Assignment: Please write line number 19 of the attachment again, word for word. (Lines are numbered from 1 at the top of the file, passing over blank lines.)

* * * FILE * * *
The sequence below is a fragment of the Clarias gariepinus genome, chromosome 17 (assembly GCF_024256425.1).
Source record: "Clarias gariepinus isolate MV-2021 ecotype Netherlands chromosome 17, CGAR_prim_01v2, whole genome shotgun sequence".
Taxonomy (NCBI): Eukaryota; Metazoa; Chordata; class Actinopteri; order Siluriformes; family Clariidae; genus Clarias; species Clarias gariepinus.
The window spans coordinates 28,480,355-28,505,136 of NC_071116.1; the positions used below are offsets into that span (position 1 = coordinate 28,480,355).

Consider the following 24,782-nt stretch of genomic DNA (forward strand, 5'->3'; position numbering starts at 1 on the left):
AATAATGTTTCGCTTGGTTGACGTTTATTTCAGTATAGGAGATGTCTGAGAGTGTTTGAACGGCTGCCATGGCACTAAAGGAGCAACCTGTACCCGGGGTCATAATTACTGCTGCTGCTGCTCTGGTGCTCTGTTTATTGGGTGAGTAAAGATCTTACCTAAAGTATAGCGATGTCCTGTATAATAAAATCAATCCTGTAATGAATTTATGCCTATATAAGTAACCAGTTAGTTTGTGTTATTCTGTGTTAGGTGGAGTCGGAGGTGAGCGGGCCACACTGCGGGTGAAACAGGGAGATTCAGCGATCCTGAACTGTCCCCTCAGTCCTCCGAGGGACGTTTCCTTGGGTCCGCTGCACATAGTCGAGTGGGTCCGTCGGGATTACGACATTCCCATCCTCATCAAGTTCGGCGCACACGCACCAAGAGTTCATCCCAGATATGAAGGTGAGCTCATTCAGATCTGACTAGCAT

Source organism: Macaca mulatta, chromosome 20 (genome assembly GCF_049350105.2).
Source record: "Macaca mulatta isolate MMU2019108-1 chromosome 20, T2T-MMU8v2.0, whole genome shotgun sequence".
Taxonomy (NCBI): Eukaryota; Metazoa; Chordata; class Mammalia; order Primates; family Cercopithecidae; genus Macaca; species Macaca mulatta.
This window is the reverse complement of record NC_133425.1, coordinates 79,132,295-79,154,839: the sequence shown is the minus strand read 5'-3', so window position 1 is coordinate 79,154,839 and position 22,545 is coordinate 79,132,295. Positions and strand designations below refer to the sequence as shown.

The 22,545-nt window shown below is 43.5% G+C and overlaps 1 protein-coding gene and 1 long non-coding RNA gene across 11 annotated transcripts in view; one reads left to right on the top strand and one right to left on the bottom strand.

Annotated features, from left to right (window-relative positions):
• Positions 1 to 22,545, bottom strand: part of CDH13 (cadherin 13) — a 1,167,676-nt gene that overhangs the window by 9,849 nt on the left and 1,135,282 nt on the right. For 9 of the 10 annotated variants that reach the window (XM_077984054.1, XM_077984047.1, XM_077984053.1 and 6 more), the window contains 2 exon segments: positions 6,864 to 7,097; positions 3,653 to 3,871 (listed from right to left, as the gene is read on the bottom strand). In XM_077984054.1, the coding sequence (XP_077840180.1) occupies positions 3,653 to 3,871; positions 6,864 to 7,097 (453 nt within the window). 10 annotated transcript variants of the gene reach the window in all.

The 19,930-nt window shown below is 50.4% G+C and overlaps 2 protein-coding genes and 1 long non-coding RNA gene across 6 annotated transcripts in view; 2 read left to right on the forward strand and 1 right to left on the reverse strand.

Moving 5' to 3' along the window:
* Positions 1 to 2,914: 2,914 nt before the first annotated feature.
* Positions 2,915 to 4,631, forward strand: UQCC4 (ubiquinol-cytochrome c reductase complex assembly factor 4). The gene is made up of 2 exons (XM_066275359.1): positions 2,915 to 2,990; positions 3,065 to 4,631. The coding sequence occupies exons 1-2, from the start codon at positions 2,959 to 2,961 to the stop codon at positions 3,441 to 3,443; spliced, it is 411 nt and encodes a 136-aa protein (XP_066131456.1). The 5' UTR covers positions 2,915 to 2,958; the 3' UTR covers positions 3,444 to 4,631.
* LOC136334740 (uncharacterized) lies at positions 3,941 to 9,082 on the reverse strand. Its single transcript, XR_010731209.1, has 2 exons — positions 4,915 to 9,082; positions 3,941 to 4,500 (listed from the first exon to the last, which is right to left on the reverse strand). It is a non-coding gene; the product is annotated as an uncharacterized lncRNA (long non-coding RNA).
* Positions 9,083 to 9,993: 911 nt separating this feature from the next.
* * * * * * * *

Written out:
* Positions 9,083 to 9,993: 911 nt separating this feature from the next.